Immediately after I volunteered to write these tips for our CHADD Chapter Blog, I panicked. Like many (and possibly most) adults with ADD, I procrastinate. Ironically, I thought that if I finished the piece a week before Christmas, the timing might be perfect for my fellow procrastinators. Still, some of you may chuckle that a week is more like long-term planning than last-minute preparation.
1. As Santa says, make a list. List the things you and your family can do to make this holiday season special. Look at it often to make sure you are not losing sight of what is important to you.
2. Save stress. Shop online, or make coupons (redeemable in the New Year) for such things as shoveling snow, babysitting, or cooking a meal.
3. Multitask the real way. Bake a huge batch of cookies to divide into individual gift boxes for holiday parties and last-minute gifts.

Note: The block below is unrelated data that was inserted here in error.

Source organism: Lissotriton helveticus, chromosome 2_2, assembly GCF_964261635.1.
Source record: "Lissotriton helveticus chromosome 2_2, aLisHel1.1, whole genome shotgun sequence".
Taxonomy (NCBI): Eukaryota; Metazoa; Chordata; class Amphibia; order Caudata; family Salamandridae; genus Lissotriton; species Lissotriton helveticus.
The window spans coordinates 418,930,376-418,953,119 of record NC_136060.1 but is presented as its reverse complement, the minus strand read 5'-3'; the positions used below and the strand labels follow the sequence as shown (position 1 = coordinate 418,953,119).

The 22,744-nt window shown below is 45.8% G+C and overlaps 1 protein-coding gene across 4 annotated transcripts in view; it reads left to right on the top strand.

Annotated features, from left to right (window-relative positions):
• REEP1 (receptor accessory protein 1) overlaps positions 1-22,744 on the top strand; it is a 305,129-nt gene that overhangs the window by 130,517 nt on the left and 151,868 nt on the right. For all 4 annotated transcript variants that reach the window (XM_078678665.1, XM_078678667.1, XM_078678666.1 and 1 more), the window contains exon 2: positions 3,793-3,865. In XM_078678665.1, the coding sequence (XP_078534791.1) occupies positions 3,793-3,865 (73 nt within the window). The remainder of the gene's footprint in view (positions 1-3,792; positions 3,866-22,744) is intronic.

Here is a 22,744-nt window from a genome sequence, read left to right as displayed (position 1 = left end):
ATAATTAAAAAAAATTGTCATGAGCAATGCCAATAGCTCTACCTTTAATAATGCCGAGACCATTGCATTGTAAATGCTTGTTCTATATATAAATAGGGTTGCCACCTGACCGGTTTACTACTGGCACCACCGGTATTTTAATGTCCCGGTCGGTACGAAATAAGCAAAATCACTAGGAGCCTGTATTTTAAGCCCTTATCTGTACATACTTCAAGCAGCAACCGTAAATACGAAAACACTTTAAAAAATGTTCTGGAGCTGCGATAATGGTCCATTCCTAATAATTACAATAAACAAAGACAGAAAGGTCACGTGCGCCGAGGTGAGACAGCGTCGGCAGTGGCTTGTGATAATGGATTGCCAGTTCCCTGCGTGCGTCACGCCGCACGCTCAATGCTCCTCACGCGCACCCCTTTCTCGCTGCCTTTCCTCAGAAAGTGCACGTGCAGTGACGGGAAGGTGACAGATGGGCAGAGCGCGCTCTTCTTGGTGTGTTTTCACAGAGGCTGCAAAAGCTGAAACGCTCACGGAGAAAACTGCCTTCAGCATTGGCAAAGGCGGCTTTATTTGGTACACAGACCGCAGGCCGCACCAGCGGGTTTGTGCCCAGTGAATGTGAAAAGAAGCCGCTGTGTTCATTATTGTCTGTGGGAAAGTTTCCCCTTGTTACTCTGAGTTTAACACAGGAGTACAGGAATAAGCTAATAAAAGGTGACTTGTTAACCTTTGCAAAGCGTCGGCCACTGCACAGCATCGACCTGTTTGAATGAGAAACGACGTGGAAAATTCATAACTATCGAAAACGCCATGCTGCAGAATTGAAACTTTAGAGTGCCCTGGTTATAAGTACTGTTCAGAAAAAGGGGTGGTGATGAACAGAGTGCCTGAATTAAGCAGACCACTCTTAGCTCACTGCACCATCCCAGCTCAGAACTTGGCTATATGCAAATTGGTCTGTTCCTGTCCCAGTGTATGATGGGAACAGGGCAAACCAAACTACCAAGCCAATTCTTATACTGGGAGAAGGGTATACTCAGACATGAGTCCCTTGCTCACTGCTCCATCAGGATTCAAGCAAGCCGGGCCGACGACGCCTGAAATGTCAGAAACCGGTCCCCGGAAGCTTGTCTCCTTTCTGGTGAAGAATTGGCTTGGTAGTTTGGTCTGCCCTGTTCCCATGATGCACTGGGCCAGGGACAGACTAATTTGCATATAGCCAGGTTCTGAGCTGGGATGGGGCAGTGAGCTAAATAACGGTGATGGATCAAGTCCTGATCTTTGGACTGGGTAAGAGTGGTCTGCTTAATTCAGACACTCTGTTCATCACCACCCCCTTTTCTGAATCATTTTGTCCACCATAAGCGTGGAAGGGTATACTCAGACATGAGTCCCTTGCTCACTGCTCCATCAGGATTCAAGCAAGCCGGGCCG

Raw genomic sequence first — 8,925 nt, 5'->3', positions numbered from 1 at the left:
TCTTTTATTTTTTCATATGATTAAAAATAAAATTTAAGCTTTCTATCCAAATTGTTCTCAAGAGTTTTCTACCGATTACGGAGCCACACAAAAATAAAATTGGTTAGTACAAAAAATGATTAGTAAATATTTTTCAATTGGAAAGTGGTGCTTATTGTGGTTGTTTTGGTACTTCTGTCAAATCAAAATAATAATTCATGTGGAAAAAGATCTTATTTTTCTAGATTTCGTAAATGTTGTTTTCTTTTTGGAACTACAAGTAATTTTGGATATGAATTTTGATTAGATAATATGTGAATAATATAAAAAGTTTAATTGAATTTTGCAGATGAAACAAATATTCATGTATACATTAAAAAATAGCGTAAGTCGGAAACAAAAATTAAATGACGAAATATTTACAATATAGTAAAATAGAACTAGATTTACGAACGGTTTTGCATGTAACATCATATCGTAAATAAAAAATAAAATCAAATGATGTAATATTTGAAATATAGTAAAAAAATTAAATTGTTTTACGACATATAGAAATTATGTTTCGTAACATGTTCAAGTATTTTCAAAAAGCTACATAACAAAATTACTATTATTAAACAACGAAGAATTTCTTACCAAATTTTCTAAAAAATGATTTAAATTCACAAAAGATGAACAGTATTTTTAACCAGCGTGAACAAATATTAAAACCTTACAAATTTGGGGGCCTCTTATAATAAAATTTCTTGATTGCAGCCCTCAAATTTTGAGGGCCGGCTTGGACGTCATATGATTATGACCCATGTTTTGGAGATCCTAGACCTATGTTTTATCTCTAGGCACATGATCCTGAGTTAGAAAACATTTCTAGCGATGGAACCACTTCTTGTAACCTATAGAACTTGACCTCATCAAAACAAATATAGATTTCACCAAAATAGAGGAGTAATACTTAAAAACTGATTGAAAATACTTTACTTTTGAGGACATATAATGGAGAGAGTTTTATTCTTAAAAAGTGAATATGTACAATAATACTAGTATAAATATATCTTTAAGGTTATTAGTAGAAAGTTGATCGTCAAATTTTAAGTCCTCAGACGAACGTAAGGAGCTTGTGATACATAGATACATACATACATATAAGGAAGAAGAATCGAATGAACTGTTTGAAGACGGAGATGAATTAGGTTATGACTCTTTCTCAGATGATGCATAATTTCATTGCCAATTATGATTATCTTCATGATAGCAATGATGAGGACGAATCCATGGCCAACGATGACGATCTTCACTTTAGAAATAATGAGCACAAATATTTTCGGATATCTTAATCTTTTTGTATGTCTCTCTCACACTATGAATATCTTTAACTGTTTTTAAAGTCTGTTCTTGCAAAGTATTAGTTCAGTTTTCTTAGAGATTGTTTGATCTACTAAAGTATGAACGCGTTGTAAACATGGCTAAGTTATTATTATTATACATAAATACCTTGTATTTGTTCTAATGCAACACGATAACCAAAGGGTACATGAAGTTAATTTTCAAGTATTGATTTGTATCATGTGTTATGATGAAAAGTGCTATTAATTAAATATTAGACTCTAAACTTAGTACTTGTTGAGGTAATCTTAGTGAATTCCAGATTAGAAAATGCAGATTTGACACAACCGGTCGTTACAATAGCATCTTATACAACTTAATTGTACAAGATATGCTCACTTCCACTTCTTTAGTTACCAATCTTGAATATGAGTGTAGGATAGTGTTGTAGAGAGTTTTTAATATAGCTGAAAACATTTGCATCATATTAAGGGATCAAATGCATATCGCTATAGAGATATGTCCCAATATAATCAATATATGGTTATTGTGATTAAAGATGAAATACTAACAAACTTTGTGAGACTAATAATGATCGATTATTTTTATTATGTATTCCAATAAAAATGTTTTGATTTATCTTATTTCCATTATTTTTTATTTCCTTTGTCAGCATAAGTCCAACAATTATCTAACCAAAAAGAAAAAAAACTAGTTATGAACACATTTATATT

4. Take care of yourself. Stop, breathe, reflect on the beauty of the season.
5. Maintain perspective. Holidays tend to be imperfect; so banish the word “perfect” from your plan. It may be Martha Stewart’s byword; but she and her paid clean-up crew are probably not living at your house.
6. Put a space, a pause, between impulse and action. Count to ten or walk away during stressful moments.
7. Take a breath, enjoy the moment, look for the positive. Focus on the message of Canadian poet, songwriter Leonard Cohen, “There’s a crack in everything; that’s how the light gets in.” So, does it really matter that there’s too much tinsel on the tree? When you plug in the twinkle lights, see in that ta-da moment, the joy, wonder, and awe in your children’s eyes.
8. Write in a Gratitude Journal each night. Notice three affirming, spiritual, or uplifting things you’ve encountered during the day.
9. Minimize sensory overload. Create a quiet place for yourself, even if it’s sitting alone in your car for a few moments.
10. Remember that the holiday is not about the stuff; it’s about messages of miracles and bringing good into the world.
Sue Lister, Chapter Co-coordinator